Most Wonderful Time?

My bluebird of happiness ornament

As hard as I try, I can never entirely avoid a good cry or two during the holiday season. I call it the “Christmas Cry”, and I had a couple good ones this year. December stirs up a lot of emotion for me, and I know I’m not crazy for, or alone in this in the slightest. I don’t like the pressure to be anything other than what I am, or to feel anything other than what I feel. And I’m terrible at pretending otherwise.

Christmas is this huge deal to a lot of people, and it’s built up for weeks-and-weeks-and-oh-the-shopping-and-the-gifts-and-the-parties-and-the-cookies-and-the-blah-and-the-blah. It’s a little too much for this low-key introvert. Every time I hear that carol that starts with “It’s the most wonderful time of the year…”  all I can think is “Geeze, the pressure…”.

I’m no Grinch though. I adore the real tree I have – the one I get every year from The Maher Garden Center. Each ornament has meaning, and I love unpacking them and hanging them. I love the lights around Newport, strung all over trees and boats and storefronts. I love the food, and the wine, and the time shared with friends and family. I love making cocoa and watching “Elf” and, please don’t judge, “Love Actually” (though that triggered an early Christmas Cry this year.) I even like some of the music.

In the past few days, I decided to put aside a few hours alone for myself on this Christmas day.

When people asked me what I was doing today, I didn’t expect the looks of pity I received when I mentioned the plan for some solitude. I guess that sounded sad to some people. But the truth is I really just needed a long walk, and a nap, and to rest after a busy couple of weeks.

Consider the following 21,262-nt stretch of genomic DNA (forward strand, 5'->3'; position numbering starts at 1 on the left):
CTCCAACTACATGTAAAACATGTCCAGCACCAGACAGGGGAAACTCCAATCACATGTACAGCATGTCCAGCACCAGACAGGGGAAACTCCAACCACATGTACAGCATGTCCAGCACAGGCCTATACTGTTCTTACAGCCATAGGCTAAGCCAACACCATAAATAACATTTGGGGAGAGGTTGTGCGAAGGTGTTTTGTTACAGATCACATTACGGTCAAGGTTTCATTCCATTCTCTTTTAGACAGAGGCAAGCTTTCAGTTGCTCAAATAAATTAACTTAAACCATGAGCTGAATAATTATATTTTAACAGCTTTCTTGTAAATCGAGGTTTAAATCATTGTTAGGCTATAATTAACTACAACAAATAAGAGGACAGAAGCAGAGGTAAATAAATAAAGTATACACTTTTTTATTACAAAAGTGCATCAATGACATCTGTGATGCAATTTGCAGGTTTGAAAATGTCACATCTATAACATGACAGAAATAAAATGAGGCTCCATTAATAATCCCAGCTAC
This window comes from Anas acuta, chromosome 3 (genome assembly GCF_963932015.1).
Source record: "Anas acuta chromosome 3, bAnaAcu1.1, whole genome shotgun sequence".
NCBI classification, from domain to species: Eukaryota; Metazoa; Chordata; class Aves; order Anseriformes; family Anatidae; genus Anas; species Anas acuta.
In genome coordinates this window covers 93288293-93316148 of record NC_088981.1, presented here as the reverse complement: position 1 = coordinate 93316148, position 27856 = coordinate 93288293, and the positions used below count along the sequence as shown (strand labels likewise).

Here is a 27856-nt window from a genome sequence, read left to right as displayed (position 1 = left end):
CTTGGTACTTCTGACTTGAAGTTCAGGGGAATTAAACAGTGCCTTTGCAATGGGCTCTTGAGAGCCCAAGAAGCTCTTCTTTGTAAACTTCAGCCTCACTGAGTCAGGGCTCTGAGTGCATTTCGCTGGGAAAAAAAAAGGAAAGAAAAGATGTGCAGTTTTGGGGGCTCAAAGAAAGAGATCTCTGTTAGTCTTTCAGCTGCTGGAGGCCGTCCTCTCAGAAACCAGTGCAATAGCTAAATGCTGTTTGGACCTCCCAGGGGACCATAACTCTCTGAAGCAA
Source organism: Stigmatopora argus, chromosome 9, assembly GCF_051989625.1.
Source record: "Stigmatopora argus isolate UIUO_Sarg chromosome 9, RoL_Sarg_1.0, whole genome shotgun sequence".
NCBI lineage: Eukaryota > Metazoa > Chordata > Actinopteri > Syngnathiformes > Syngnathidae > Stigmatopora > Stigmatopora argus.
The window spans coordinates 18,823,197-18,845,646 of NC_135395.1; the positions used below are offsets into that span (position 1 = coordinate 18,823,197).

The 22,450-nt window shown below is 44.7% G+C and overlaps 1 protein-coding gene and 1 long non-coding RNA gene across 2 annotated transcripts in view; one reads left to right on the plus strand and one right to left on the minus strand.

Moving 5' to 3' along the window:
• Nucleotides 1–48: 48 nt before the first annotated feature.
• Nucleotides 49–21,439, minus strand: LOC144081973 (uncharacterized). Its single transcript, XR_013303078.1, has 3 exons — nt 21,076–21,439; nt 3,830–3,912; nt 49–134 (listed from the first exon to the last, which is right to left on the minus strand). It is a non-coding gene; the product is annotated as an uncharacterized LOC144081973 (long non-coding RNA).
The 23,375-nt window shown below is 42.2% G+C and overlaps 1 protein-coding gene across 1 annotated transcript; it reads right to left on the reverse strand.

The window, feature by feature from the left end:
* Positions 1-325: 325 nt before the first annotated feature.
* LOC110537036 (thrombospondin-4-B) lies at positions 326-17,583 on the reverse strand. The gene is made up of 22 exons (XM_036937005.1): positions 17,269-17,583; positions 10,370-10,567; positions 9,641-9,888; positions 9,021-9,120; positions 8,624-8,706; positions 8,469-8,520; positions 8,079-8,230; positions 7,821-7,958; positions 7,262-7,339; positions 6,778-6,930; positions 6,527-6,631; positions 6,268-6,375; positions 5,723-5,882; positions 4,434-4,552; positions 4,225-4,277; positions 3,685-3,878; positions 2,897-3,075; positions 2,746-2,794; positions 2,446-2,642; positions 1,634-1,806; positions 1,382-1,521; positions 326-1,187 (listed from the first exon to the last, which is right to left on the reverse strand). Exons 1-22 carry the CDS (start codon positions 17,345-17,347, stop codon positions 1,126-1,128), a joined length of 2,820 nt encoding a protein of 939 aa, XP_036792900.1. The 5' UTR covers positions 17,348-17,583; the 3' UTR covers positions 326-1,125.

I suppose I shouldn’t have been surprised by the looks, since this holiday is engineered for moms and dads with kids. But me? I’m childless (by choice), and single (by fate) at  forty. And while I’m comfortable with my life, I’ll admit that it’s tough not to feel a little sting about it, now and then, and especially at Christmas.

But I’m not the slightest bit lonely or sad today, save for missing my dad a little. I spent Christmas eve and part of this morning with the family I was born in to – 5 brothers and 2 sisters, my mom, some nephews (lost count, 5?), one awesome niece, and a few in-laws. They are all strong, unique, smart and, well, totally annoying people. But they crack me up endlessly, and I am so grateful for them.

And then I have the family I chose – friends, who know my every quirk and flaw, every strength and weakness – who’ve held me in their arms and hearts through very tough times, and who keep me laughing every day. I’ll be spending time with some of them tonight, and some of them tomorrow night, which means that the only Christmas Cry-ing I’ll be doing is laughing until I cry.

I am obviously counting my blessings here. And that is a holiday tradition I am totally fine with.

Peace and love to you all.

And of course, more food, less pain,
xoxo -L



Love and Joy

A favorite ornament, handmade in Germany.

It’s a beautiful, chilly, quiet morning on Historic Hill. Out the window to my right is blue sky, with the tall white steeple of Trinity Church in the distance. In the foreground, colorful little clapboard colonial houses of varying heights. And then there’s Touro Synagogue, right below my third story window. I’m about to meditate, and this will be my view.

My hope is that 10 minutes of sitting will calm my rattled nerves. I’d hoped a good night of sleep would settle them, but that didn’t happen. I tossed and turned last night – thought about nothing and everything. Anxiety about nothing. Anxiety about everything. I’m sure you understand. I’m sure I’m not the only one who struggles a bit with the demands of this holiday.

Despite feeling this way, I’m looking forward to today. I like the bustle of Christmas eve. After a few quick errands this morning, I’ll be helping out at Newport Wine Cellar and Le Petit Gourmet. Friends and customers that I adore will come by, and it will be a joy to see them.  It will be busy, of course, but fun. And after that I’ll see my family for dinner. I haven’t seen my little nephews in far too long, and can’t wait to get silly with them.